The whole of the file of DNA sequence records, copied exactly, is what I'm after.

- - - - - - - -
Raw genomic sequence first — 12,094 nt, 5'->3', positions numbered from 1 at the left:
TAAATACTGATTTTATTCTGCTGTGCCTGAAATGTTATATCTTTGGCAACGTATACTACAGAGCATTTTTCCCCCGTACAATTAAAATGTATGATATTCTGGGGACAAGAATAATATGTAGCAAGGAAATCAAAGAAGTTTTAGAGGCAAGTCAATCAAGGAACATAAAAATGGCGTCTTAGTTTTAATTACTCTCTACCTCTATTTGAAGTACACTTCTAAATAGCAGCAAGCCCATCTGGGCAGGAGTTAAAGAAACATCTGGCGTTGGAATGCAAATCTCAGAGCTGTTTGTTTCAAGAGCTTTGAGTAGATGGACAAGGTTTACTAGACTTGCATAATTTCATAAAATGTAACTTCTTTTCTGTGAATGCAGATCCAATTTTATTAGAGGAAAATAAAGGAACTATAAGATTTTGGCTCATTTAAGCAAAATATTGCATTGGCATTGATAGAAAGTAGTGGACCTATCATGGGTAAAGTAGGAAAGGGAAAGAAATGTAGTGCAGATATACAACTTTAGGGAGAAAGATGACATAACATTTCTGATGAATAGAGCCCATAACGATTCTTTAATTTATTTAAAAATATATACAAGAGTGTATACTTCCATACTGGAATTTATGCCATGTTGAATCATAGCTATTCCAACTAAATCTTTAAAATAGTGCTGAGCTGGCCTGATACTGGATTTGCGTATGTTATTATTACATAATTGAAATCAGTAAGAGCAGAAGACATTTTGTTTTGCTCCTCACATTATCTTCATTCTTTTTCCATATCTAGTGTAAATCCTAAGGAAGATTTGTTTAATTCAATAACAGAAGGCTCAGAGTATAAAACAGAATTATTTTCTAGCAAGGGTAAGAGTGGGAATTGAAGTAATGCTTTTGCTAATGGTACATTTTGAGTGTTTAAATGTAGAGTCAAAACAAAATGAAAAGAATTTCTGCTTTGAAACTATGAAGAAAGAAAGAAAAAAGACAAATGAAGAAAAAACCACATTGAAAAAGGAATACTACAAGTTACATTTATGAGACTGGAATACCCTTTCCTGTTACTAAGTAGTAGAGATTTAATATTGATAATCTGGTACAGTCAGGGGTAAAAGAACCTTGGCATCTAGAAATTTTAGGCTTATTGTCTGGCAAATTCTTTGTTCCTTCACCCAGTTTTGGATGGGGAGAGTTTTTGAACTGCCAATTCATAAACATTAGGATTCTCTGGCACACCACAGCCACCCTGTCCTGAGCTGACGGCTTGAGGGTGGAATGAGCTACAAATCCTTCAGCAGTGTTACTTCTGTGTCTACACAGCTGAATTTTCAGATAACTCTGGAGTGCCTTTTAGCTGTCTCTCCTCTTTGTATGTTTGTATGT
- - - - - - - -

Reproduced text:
Raw genomic sequence first — 12,094 nt, 5'->3', positions numbered from 1 at the left:
TAAATACTGATTTTATTCTGCTGTGCCTGAAATGTTATATCTTTGGCAACGTATACTACAGAGCATTTTTCCCCCGTACAATTAAAATGTATGATATTCTGGGGACAAGAATAATATGTAGCAAGGAAATCAAAGAAGTTTTAGAGGCAAGTCAATCAAGGAACATAAAAATGGCGTCTTAGTTTTAATTACTCTCTACCTCTATTTGAAGTACACTTCTAAATAGCAGCAAGCCCATCTGGGCAGGAGTTAAAGAAACATCTGGCGTTGGAATGCAAATCTCAGAGCTGTTTGTTTCAAGAGCTTTGAGTAGATGGACAAGGTTTACTAGACTTGCATAATTTCATAAAATGTAACTTCTTTTCTGTGAATGCAGATCCAATTTTATTAGAGGAAAATAAAGGAACTATAAGATTTTGGCTCATTTAAGCAAAATATTGCATTGGCATTGATAGAAAGTAGTGGACCTATCATGGGTAAAGTAGGAAAGGGAAAGAAATGTAGTGCAGATATACAACTTTAGGGAGAAAGATGACATAACATTTCTGATGAATAGAGCCCATAACGATTCTTTAATTTATTTAAAAATATATACAAGAGTGTATACTTCCATACTGGAATTTATGCCATGTTGAATCATAGCTATTCCAACTAAATCTTTAAAATAGTGCTGAGCTGGCCTGATACTGGATTTGCGTATGTTATTATTACATAATTGAAATCAGTAAGAGCAGAAGACATTTTGTTTTGCTCCTCACATTATCTTCATTCTTTTTCCATATCTAGTGTAAATCCTAAGGAAGATTTGTTTAATTCAATAACAGAAGGCTCAGAGTATAAAACAGAATTATTTTCTAGCAAGGGTAAGAGTGGGAATTGAAGTAATGCTTTTGCTAATGGTACATTTTGAGTGTTTAAATGTAGAGTCAAAACAAAATGAAAAGAATTTCTGCTTTGAAACTATGAAGAAAGAAAGAAAAAAGACAAATGAAGAAAAAACCACATTGAAAAAGGAATACTACAAGTTACATTTATGAGACTGGAATACCCTTTCCTGTTACTAAGTAGTAGAGATTTAATATTGATAATCTGGTACAGTCAGGGGTAAAAGAACCTTGGCATCTAGAAATTTTAGGCTTATTGTCTGGCAAATTCTTTGTTCCTTCACCCAGTTTTGGATGGGGAGAGTTTTTGAACTGCCAATTCATAAACATTAGGATTCTCTGGCACACCACAGCCACCCTGTCCTGAGCTGACGGCTTGAGGGTGGAATGAGCTACAAATCCTTCAGCAGTGTTACTTCTGTGTCTACACAGCTGAATTTTCAGATAACTCTGGAGTGCCTTTTAGCTGTCTCTCCTCTTTGTATGTTTGTATGT